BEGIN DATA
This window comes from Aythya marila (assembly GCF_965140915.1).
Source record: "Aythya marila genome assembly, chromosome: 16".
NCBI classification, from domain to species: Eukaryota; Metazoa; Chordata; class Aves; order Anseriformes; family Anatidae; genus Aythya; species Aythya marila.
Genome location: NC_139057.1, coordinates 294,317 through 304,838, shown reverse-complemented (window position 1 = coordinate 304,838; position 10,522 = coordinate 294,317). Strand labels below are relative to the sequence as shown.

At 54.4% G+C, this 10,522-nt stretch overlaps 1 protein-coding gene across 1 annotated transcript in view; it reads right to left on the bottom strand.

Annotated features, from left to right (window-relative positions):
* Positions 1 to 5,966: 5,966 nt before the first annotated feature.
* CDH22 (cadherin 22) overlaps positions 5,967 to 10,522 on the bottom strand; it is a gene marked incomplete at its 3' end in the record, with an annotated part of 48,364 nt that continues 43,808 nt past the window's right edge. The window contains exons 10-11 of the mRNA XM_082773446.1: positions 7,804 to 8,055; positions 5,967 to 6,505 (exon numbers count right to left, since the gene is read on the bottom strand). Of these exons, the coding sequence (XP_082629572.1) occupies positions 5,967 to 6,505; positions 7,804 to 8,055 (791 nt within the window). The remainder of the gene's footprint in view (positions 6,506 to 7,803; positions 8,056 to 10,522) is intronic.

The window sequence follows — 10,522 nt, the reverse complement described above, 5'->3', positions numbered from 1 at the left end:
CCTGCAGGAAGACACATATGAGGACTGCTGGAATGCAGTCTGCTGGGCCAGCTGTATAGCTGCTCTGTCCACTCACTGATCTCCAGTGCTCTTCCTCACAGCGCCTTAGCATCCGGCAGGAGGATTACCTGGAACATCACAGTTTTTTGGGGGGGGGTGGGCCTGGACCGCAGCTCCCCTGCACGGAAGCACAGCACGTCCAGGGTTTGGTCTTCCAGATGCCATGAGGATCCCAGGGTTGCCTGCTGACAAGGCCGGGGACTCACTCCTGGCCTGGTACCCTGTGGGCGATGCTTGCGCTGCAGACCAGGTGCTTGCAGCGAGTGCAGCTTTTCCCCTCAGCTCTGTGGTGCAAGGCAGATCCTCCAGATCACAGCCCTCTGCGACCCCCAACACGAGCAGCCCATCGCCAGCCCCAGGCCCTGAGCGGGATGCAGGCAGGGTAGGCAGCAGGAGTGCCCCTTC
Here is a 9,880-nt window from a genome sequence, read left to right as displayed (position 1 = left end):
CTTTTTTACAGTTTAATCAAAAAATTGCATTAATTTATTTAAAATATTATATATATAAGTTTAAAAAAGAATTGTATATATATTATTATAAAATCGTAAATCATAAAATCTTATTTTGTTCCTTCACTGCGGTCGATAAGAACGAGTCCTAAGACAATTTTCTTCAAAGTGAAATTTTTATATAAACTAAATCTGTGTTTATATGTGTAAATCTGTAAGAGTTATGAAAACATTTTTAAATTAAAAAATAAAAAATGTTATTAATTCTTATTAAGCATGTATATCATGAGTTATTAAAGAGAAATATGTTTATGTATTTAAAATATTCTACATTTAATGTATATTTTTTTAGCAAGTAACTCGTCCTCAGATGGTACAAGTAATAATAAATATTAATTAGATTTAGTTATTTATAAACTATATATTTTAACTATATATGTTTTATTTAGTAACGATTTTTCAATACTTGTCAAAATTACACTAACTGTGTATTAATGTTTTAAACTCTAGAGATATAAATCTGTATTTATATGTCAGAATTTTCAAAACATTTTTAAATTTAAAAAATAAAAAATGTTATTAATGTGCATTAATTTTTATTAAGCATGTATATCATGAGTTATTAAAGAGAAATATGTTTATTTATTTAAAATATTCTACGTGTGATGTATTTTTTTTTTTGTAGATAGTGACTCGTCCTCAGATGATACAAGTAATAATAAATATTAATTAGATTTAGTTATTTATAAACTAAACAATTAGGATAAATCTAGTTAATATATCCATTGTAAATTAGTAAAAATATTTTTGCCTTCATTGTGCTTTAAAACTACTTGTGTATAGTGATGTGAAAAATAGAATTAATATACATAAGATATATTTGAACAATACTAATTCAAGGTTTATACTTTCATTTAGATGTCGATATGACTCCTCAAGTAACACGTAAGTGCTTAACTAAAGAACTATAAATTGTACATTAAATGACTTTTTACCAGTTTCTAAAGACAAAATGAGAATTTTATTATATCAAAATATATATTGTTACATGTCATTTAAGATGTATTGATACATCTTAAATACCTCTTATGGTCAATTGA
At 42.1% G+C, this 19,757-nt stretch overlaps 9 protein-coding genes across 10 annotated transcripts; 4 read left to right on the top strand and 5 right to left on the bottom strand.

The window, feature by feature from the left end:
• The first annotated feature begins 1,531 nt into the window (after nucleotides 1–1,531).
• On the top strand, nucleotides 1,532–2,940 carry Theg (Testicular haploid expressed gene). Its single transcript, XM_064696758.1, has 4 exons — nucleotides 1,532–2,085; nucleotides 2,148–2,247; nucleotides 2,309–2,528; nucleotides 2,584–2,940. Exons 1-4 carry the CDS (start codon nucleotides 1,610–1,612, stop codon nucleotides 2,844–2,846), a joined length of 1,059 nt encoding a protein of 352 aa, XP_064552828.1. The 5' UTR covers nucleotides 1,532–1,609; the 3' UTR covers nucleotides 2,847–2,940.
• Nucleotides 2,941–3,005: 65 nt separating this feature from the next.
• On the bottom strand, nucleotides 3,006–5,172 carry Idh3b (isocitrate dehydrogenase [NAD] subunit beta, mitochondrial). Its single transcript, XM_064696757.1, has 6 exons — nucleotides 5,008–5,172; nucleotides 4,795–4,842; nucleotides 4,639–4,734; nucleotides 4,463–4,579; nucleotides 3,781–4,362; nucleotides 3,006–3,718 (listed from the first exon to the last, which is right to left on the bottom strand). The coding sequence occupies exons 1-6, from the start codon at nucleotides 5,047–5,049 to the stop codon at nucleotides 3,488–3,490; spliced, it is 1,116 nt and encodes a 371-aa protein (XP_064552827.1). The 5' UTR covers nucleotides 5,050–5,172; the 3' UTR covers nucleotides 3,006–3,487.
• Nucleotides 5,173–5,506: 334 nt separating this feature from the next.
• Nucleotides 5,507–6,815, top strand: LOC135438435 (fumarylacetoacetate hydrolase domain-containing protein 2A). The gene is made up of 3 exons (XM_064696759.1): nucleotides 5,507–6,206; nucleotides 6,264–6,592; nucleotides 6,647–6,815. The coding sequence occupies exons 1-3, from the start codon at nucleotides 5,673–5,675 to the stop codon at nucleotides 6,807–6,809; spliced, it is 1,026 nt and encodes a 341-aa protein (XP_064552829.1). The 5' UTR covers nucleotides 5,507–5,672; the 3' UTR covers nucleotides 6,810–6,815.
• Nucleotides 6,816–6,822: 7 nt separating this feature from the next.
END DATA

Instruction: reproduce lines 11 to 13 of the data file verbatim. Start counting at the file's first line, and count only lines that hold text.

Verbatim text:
Here is a 9,880-nt window from a genome sequence, read left to right as displayed (position 1 = left end):
CTTTTTTACAGTTTAATCAAAAAATTGCATTAATTTATTTAAAATATTATATATATAAGTTTAAAAAAGAATTGTATATATATTATTATAAAATCGTAAATCATAAAATCTTATTTTGTTCCTTCACTGCGGTCGATAAGAACGAGTCCTAAGACAATTTTCTTCAAAGTGAAATTTTTATATAAACTAAATCTGTGTTTATATGTGTAAATCTGTAAGAGTTATGAAAACATTTTTAAATTAAAAAATAAAAAATGTTATTAATTCTTATTAAGCATGTATATCATGAGTTATTAAAGAGAAATATGTTTATGTATTTAAAATATTCTACATTTAATGTATATTTTTTTAGCAAGTAACTCGTCCTCAGATGGTACAAGTAATAATAAATATTAATTAGATTTAGTTATTTATAAACTATATATTTTAACTATATATGTTTTATTTAGTAACGATTTTTCAATACTTGTCAAAATTACACTAACTGTGTATTAATGTTTTAAACTCTAGAGATATAAATCTGTATTTATATGTCAGAATTTTCAAAACATTTTTAAATTTAAAAAATAAAAAATGTTATTAATGTGCATTAATTTTTATTAAGCATGTATATCATGAGTTATTAAAGAGAAATATGTTTATTTATTTAAAATATTCTACGTGTGATGTATTTTTTTTTTTGTAGATAGTGACTCGTCCTCAGATGATACAAGTAATAATAAATATTAATTAGATTTAGTTATTTATAAACTAAACAATTAGGATAAATCTAGTTAATATATCCATTGTAAATTAGTAAAAATATTTTTGCCTTCATTGTGCTTTAAAACTACTTGTGTATAGTGATGTGAAAAATAGAATTAATATACATAAGATATATTTGAACAATACTAATTCAAGGTTTATACTTTCATTTAGATGTCGATATGACTCCTCAAGTAACACGTAAGTGCTTAACTAAAGAACTATAAATTGTACATTAAATGACTTTTTACCAGTTTCTAAAGACAAAATGAGAATTTTATTATATCAAAATATATATTGTTACATGTCATTTAAGATGTATTGATACATCTTAAATACCTCTTATGGTCAATTGA
At 42.1% G+C, this 19,757-nt stretch overlaps 9 protein-coding genes across 10 annotated transcripts; 4 read left to right on the top strand and 5 right to left on the bottom strand.